A small seed fern stem with peculiar
seed ferns have been regarded as some of the most interesting and most
enigmatic plant fossils of the Early Permian . Related scientific
beginning with B. Cotta (1832), was based on finds at Chemnitz [2,3],
earthworks on construction sites yielded, and still yield, seed ferns
as a rare
component among other petrified tree trunks. Considering that the
Döhlen basin is of similar
geological setting and mere 50km away from the fossiliferous site at
one wonders why apparently no seed fern stem except the small fragment
has been found here, although other plant fossils, including tree fern
and foliage, are found abundantly in the cherts. The pictured one may
be from here: Its yellow-brown aspect is not typical for samples from
basin, and as it had been found among scattered pebbles including
it may well have been carried along by some Pleistocene stream.
Fig.1, below: Cross-section of a seed fern
stem fragment, slightly deformed before silicification, with structured
center surrounded by 2cm of continuous secondary wood. Width of the
Secondary wood as
the main constituent of the seed fern stem in Fig.1. Cell
Fig.3, below: Sclerotic structure in the center
of the seed fern stem, detail of Fig.1.
Width of the picture 10mm.
Fig.4: Sclerotic loops in the center of the
seed fern stem, detail of Fig.1, same scale, orientation of the
U-shaped components indicated on the right.
Obviously the center with several dark loops within a
seemingly structureless matrix is small compared to the area occupied
by the surrounding wood. Near the circumference the wood is degraded
and squeezed and possibly partially lost, hence the original radius of
the stem must have been larger.
The loops are the peculiar feature to be looked
at. The innermost loop is closed (not seen
on this cut face) so that one may assume that all the loops are closed
and hence are cross-sections of a tubular structure extending along the
stem. A discontinuity seen in the
outer loop is most probably due to rupture before silicification.
loop consists of cross-sections of what seems to be separate
strands (Fig.5), neatly arranged side by side forming a chain, about 30
for the small innermost loop and about 300 for the largest
Fig.5: Cross-sections of sclerotic strands in the seed fern
center. Width of the picture 2mm.
strand cross-section consists of what looks like sclerotic cells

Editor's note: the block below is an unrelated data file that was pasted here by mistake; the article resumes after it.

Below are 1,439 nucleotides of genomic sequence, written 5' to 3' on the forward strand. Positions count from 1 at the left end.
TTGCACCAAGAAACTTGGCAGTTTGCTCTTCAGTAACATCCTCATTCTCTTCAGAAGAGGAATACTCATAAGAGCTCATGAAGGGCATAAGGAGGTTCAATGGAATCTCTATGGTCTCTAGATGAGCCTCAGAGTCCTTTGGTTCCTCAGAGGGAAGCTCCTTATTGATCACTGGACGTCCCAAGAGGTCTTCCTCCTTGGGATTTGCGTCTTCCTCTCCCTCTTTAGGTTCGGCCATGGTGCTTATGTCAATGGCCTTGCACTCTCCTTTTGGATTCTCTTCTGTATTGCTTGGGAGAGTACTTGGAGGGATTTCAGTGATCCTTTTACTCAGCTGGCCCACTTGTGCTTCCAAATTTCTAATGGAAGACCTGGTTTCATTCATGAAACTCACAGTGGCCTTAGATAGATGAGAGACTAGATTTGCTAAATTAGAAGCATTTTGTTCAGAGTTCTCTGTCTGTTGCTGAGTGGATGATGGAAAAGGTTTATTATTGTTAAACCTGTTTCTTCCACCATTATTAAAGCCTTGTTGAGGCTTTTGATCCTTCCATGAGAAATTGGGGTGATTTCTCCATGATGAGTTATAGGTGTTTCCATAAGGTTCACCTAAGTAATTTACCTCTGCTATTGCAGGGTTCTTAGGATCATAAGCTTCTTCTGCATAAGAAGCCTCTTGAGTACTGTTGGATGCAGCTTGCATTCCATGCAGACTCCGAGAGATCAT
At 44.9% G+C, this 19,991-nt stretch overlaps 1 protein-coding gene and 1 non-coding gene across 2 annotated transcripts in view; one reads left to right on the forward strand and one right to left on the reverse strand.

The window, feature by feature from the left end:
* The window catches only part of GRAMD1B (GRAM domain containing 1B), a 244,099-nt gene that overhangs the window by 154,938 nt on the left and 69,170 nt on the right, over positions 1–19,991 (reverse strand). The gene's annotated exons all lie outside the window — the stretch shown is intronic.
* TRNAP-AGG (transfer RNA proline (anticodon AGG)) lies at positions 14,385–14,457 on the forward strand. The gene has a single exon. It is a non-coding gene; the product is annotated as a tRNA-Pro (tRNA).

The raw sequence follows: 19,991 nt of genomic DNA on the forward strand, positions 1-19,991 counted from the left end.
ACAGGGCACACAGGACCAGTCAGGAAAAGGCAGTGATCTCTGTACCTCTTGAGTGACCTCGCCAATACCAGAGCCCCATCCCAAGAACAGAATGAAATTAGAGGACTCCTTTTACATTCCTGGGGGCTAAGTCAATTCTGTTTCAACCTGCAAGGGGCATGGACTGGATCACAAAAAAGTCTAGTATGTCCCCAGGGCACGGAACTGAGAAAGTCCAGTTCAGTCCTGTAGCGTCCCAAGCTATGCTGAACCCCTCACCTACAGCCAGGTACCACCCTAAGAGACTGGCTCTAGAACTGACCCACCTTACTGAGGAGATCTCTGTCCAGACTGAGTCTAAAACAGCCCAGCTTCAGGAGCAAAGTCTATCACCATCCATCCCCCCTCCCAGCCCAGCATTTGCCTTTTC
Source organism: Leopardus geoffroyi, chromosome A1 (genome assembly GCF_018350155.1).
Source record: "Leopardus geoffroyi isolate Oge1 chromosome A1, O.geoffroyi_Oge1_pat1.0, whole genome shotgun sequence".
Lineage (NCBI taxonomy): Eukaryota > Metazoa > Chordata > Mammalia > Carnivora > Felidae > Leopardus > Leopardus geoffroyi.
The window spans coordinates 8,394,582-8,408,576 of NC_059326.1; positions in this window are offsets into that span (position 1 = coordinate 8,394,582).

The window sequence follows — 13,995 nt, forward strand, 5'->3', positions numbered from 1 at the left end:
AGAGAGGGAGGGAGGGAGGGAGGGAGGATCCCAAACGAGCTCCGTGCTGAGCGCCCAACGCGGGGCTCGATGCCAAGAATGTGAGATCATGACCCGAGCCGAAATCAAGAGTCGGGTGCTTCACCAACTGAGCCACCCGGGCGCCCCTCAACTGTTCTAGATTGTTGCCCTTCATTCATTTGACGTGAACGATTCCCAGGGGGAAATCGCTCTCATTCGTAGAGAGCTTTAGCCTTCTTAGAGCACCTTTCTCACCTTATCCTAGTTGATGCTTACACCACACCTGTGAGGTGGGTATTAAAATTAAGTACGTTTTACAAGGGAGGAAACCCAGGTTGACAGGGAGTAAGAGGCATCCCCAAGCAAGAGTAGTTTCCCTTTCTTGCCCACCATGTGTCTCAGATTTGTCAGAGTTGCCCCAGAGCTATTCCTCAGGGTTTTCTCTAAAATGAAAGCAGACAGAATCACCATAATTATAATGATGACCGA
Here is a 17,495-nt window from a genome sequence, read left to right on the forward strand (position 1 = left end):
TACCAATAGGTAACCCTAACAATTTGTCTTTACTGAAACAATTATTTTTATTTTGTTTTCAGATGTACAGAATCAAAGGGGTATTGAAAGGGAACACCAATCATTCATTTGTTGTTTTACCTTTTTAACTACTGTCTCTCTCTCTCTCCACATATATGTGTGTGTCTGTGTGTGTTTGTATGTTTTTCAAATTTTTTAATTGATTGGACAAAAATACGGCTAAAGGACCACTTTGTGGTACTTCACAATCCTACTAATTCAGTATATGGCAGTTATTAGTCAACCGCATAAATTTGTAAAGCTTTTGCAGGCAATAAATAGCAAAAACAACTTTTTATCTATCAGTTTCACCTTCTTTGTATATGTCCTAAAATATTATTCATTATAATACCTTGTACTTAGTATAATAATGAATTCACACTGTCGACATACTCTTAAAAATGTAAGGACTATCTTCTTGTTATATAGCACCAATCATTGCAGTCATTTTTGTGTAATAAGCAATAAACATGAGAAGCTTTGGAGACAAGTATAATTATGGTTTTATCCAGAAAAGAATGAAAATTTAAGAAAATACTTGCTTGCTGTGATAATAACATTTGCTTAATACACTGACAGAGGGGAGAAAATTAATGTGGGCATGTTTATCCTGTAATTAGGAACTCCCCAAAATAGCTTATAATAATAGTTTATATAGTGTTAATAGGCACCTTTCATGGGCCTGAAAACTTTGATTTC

arranged more or less orderly in one to four files of about 4 to 10
cells. The length of the files varies between 0.3 to 0.8mm.
ends of the strand sections are unequal: One end is more or less
rounded, the other one is more edgy as if something had been torn off,
hence the strand sections appear more or less U-shaped. All the “U”s of
one loop have got the same orientation with respect to the
loop: pointing either inward or outward. All the “U”s
loop, for example, are oriented such that the open end of the U points
Not seen on this face is the changing connectivity of (some
of) the loops along the stem. The question arises how to relate the
loops to structures known from other seed ferns, and what purpose the
loops may have served. A clue may be provided by the observation that
largely decayed wood is vaguely seen in one place adjacent to the
outside of the outer loop. Very faint indications of the former
presence of attached wood are seen inside other loops, too. The
vanished wood seems to have been always attached to the upper side of
By imagining the vanished secondary wood being restored, some
similarity with the "star rings" and larger components of Medullosa stellata
and Medullosa leuckartii
appears. (The structure and tissues of palaeozoic seed ferns and their
interpretation have been discussed in [4,5], where it appears that the
matter is rather complex.)
Considering that the outer wood of the present sample is well preserved
and the wooden components of the Medullosa
stems are usually so, too, their reduction to a few cell layers forming
some kind of sclerotic tubes, seen as loops in the present section,
poses a problem.
As one thinkable option, the small amount of
secondary wood of the strands within the pith was of no use to the
grown-up plant any more and therefore was left to degrade, with the
exception of the small initial fraction turned into sklerenchyma in
order to obtain a fibrous component with high tensile strength, which
would be advantageous for a vine-like growth habit.
Sample: found in 1994 at Pesterwitz near Freital, kept in
the own collection under Pe/6.
 R. Rößler:
Der versteinerte Wald von Chemnitz. Museum f. Naturkunde Chemnitz 2001.
Cotta: Die Dendrolithen in Bezug auf ihren inneren
Bau. Leipzig und Dresden 1832.
Weber, J.T. Sterzel: Beiträge zur Kenntnis der Medullosen,
Naturwiss. Ges. Chemnitz 13(1896), 44-143.
Baxter: Some pteridosperm stems and fructifications with
particular reference to the Medullosae,
Annals Missouri Botanical
Garden 36(1949), 287-353.
Taylor, E.L. Taylor, M. Krings: Paleobotany, Acad. Press